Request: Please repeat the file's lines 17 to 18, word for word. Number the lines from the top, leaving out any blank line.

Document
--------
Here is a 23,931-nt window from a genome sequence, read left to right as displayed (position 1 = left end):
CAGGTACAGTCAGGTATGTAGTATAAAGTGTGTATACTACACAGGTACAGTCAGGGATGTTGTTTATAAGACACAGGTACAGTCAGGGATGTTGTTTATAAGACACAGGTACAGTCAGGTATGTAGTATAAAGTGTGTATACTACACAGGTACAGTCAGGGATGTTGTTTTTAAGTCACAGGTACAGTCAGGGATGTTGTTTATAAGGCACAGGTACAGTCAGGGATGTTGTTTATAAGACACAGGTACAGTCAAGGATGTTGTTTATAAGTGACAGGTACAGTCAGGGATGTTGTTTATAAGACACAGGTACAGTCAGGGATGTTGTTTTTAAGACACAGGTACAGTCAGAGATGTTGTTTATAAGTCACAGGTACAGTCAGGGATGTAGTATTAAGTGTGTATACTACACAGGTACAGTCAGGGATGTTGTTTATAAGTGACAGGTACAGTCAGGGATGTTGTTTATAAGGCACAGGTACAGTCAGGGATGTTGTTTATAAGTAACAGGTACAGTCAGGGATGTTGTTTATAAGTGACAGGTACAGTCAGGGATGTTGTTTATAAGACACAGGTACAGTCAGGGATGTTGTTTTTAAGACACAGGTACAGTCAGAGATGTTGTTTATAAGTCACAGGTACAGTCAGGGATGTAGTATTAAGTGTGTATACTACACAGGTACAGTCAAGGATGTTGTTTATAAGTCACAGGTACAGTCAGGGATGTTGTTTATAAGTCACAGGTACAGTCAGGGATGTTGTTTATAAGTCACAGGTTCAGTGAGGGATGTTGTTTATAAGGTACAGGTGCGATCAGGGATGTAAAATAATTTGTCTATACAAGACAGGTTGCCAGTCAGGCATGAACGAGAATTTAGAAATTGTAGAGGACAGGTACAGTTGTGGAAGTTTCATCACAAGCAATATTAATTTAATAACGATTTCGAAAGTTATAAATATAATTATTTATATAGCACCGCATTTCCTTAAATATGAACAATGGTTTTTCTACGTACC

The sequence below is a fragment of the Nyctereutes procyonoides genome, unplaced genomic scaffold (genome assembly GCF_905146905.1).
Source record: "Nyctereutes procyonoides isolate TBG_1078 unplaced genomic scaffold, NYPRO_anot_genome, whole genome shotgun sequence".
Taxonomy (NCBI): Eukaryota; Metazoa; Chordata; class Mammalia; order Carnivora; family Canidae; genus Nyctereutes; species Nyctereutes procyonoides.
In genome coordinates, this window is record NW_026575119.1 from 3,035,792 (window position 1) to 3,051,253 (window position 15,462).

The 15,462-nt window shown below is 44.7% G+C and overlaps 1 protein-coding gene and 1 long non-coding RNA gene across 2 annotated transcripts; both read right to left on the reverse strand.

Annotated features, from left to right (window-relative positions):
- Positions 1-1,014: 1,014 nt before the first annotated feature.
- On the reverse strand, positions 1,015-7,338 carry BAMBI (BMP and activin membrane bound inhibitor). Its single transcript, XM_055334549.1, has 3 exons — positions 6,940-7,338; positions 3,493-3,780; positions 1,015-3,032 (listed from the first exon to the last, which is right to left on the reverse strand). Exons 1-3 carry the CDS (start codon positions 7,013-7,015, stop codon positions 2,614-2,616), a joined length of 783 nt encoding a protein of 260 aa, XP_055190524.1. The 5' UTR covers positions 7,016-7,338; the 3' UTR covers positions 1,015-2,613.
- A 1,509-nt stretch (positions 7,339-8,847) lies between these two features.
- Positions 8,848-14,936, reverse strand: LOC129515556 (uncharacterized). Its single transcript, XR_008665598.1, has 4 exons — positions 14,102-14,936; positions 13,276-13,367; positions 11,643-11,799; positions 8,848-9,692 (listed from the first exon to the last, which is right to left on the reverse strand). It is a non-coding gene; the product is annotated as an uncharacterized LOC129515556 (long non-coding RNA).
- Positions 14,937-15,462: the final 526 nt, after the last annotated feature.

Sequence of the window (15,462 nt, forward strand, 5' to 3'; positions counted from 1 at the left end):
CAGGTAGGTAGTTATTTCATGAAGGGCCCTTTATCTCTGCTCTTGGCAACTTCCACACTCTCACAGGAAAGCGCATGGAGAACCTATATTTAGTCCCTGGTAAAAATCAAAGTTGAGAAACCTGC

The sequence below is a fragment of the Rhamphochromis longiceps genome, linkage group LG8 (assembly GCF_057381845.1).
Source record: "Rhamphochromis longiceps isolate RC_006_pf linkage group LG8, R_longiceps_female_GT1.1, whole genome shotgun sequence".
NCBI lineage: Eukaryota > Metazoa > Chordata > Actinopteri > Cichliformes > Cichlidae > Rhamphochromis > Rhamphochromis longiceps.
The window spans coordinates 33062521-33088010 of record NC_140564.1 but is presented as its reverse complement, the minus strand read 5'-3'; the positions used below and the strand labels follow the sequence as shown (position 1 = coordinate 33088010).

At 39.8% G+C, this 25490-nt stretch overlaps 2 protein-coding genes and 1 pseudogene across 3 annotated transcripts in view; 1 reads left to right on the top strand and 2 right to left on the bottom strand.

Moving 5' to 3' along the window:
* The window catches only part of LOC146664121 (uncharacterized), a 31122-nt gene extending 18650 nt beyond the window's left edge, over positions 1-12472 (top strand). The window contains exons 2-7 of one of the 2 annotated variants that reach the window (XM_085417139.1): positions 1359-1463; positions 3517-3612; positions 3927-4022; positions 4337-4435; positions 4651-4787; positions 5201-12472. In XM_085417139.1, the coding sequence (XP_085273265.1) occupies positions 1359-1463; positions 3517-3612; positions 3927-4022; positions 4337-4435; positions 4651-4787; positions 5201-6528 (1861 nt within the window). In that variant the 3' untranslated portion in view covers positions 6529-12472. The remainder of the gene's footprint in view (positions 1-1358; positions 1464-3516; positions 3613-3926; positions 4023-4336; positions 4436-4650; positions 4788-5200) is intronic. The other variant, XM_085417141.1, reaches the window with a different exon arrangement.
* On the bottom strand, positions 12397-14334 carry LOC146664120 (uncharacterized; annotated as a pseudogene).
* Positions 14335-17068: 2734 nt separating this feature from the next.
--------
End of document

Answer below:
Source record: "Rhamphochromis longiceps isolate RC_006_pf linkage group LG8, R_longiceps_female_GT1.1, whole genome shotgun sequence".
NCBI lineage: Eukaryota > Metazoa > Chordata > Actinopteri > Cichliformes > Cichlidae > Rhamphochromis > Rhamphochromis longiceps.